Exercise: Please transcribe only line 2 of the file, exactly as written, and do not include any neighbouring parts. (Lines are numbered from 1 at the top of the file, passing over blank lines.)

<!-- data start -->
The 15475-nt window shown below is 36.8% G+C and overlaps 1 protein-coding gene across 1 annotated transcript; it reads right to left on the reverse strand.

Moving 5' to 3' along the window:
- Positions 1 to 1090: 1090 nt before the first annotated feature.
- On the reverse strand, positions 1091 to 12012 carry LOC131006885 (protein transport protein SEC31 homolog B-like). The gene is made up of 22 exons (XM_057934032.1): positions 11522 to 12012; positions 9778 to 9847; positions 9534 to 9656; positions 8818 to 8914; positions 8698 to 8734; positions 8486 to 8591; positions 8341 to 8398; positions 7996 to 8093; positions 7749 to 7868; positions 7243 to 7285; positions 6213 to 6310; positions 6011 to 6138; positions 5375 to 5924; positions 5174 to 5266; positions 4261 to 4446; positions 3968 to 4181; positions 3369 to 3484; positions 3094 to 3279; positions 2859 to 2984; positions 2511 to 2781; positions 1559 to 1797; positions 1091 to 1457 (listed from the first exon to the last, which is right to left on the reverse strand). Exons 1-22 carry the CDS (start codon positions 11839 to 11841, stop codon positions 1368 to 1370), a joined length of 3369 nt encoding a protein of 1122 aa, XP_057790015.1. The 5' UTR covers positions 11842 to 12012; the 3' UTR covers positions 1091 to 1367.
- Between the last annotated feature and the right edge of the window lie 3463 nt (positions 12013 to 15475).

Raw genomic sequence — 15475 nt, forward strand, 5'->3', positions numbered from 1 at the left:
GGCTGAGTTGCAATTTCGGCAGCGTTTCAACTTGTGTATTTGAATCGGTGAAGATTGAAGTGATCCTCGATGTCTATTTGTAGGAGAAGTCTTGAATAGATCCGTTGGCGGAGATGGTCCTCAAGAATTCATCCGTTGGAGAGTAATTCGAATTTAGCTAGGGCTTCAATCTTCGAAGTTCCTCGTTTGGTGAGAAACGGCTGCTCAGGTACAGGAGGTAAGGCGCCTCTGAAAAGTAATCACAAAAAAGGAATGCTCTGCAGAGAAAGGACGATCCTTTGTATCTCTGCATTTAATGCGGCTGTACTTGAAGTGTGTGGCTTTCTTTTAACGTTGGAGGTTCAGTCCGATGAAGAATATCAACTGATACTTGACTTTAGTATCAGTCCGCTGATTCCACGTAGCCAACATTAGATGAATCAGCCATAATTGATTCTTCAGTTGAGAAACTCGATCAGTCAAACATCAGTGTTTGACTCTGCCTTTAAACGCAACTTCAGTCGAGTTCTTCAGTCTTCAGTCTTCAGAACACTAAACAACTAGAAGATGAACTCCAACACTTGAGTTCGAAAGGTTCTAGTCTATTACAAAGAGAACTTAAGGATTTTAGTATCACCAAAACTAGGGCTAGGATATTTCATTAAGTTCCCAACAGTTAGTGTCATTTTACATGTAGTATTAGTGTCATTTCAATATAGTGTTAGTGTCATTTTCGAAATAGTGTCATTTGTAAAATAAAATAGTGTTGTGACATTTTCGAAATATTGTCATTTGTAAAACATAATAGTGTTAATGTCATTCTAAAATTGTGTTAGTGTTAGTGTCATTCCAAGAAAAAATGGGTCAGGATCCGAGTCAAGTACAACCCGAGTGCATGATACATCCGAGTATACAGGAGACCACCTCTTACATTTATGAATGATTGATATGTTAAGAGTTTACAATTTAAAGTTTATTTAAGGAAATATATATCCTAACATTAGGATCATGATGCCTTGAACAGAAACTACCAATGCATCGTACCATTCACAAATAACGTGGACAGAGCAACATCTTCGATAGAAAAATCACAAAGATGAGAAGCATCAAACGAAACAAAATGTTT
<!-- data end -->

Moving 5' to 3' along the window: